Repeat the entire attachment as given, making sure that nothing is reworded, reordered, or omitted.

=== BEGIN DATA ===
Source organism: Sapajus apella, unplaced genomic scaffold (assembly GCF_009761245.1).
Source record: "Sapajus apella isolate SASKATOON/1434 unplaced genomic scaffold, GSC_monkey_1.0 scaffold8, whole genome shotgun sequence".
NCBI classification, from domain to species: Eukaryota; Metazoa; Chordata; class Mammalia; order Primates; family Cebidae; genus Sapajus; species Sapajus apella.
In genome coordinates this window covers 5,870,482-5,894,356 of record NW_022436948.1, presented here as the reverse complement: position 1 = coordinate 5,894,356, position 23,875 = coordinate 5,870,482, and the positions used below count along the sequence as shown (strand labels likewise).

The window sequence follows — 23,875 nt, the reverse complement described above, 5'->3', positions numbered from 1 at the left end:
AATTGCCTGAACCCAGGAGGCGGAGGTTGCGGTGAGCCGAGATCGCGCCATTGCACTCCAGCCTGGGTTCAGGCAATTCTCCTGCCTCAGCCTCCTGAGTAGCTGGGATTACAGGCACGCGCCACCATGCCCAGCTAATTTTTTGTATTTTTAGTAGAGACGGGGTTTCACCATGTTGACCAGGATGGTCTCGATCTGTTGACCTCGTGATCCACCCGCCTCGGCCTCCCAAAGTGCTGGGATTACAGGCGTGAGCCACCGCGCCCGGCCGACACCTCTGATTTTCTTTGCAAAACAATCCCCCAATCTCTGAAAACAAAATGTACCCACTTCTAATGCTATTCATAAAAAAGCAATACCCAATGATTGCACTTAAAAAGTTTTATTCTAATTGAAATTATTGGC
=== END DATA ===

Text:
Source organism: Sapajus apella, unplaced genomic scaffold (assembly GCF_009761245.1).
Source record: "Sapajus apella isolate SASKATOON/1434 unplaced genomic scaffold, GSC_monkey_1.0 scaffold8, whole genome shotgun sequence".
NCBI classification, from domain to species: Eukaryota; Metazoa; Chordata; class Mammalia; order Primates; family Cebidae; genus Sapajus; species Sapajus apella.
In genome coordinates this window covers 5,870,482-5,894,356 of record NW_022436948.1, presented here as the reverse complement: position 1 = coordinate 5,894,356, position 23,875 = coordinate 5,870,482, and the positions used below count along the sequence as shown (strand labels likewise).

The window sequence follows — 23,875 nt, the reverse complement described above, 5'->3', positions numbered from 1 at the left end:
AATTGCCTGAACCCAGGAGGCGGAGGTTGCGGTGAGCCGAGATCGCGCCATTGCACTCCAGCCTGGGTTCAGGCAATTCTCCTGCCTCAGCCTCCTGAGTAGCTGGGATTACAGGCACGCGCCACCATGCCCAGCTAATTTTTTGTATTTTTAGTAGAGACGGGGTTTCACCATGTTGACCAGGATGGTCTCGATCTGTTGACCTCGTGATCCACCCGCCTCGGCCTCCCAAAGTGCTGGGATTACAGGCGTGAGCCACCGCGCCCGGCCGACACCTCTGATTTTCTTTGCAAAACAATCCCCCAATCTCTGAAAACAAAATGTACCCACTTCTAATGCTATTCATAAAAAAGCAATACCCAATGATTGCACTTAAAAAGTTTTATTCTAATTGAAATTATTGGC